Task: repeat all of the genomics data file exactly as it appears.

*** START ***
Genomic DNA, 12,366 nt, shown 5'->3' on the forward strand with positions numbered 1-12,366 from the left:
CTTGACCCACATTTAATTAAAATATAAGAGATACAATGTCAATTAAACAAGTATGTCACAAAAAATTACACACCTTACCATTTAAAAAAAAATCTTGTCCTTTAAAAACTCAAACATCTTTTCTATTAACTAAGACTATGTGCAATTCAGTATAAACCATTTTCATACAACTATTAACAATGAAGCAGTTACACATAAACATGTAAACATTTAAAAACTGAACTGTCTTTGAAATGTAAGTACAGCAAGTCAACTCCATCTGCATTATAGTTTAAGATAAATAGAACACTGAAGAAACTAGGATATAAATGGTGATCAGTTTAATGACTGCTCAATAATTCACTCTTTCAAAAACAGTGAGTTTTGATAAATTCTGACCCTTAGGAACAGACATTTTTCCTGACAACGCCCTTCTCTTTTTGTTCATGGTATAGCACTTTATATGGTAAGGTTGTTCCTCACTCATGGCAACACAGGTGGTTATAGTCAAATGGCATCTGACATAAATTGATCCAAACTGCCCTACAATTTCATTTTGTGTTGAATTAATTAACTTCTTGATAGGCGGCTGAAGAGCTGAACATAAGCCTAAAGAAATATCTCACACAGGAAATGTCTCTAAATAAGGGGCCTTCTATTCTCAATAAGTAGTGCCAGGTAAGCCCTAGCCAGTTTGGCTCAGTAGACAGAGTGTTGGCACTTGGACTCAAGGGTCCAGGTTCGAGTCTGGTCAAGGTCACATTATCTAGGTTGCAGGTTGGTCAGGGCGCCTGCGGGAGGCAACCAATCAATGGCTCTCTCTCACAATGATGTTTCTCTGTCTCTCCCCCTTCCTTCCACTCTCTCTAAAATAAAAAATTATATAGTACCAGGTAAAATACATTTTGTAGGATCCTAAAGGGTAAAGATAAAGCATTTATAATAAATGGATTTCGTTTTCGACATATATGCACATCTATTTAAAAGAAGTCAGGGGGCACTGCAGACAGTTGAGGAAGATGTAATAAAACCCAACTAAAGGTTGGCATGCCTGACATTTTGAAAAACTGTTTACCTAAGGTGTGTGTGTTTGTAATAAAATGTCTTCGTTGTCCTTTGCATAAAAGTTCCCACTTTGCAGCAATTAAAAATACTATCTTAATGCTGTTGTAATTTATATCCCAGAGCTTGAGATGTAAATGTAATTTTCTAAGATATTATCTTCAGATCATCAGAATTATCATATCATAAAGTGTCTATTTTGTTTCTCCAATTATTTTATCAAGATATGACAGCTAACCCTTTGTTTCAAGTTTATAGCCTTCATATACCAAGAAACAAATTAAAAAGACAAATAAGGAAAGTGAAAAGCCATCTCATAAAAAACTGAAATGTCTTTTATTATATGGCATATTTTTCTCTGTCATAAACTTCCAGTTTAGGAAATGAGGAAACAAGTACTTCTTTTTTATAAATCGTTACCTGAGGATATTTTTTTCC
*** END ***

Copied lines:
Genomic DNA, 12,366 nt, shown 5'->3' on the forward strand with positions numbered 1-12,366 from the left:
CTTGACCCACATTTAATTAAAATATAAGAGATACAATGTCAATTAAACAAGTATGTCACAAAAAATTACACACCTTACCATTTAAAAAAAAATCTTGTCCTTTAAAAACTCAAACATCTTTTCTATTAACTAAGACTATGTGCAATTCAGTATAAACCATTTTCATACAACTATTAACAATGAAGCAGTTACACATAAACATGTAAACATTTAAAAACTGAACTGTCTTTGAAATGTAAGTACAGCAAGTCAACTCCATCTGCATTATAGTTTAAGATAAATAGAACACTGAAGAAACTAGGATATAAATGGTGATCAGTTTAATGACTGCTCAATAATTCACTCTTTCAAAAACAGTGAGTTTTGATAAATTCTGACCCTTAGGAACAGACATTTTTCCTGACAACGCCCTTCTCTTTTTGTTCATGGTATAGCACTTTATATGGTAAGGTTGTTCCTCACTCATGGCAACACAGGTGGTTATAGTCAAATGGCATCTGACATAAATTGATCCAAACTGCCCTACAATTTCATTTTGTGTTGAATTAATTAACTTCTTGATAGGCGGCTGAAGAGCTGAACATAAGCCTAAAGAAATATCTCACACAGGAAATGTCTCTAAATAAGGGGCCTTCTATTCTCAATAAGTAGTGCCAGGTAAGCCCTAGCCAGTTTGGCTCAGTAGACAGAGTGTTGGCACTTGGACTCAAGGGTCCAGGTTCGAGTCTGGTCAAGGTCACATTATCTAGGTTGCAGGTTGGTCAGGGCGCCTGCGGGAGGCAACCAATCAATGGCTCTCTCTCACAATGATGTTTCTCTGTCTCTCCCCCTTCCTTCCACTCTCTCTAAAATAAAAAATTATATAGTACCAGGTAAAATACATTTTGTAGGATCCTAAAGGGTAAAGATAAAGCATTTATAATAAATGGATTTCGTTTTCGACATATATGCACATCTATTTAAAAGAAGTCAGGGGGCACTGCAGACAGTTGAGGAAGATGTAATAAAACCCAACTAAAGGTTGGCATGCCTGACATTTTGAAAAACTGTTTACCTAAGGTGTGTGTGTTTGTAATAAAATGTCTTCGTTGTCCTTTGCATAAAAGTTCCCACTTTGCAGCAATTAAAAATACTATCTTAATGCTGTTGTAATTTATATCCCAGAGCTTGAGATGTAAATGTAATTTTCTAAGATATTATCTTCAGATCATCAGAATTATCATATCATAAAGTGTCTATTTTGTTTCTCCAATTATTTTATCAAGATATGACAGCTAACCCTTTGTTTCAAGTTTATAGCCTTCATATACCAAGAAACAAATTAAAAAGACAAATAAGGAAAGTGAAAAGCCATCTCATAAAAAACTGAAATGTCTTTTATTATATGGCATATTTTTCTCTGTCATAAACTTCCAGTTTAGGAAATGAGGAAACAAGTACTTCTTTTTTATAAATCGTTACCTGAGGATATTTTTTTCC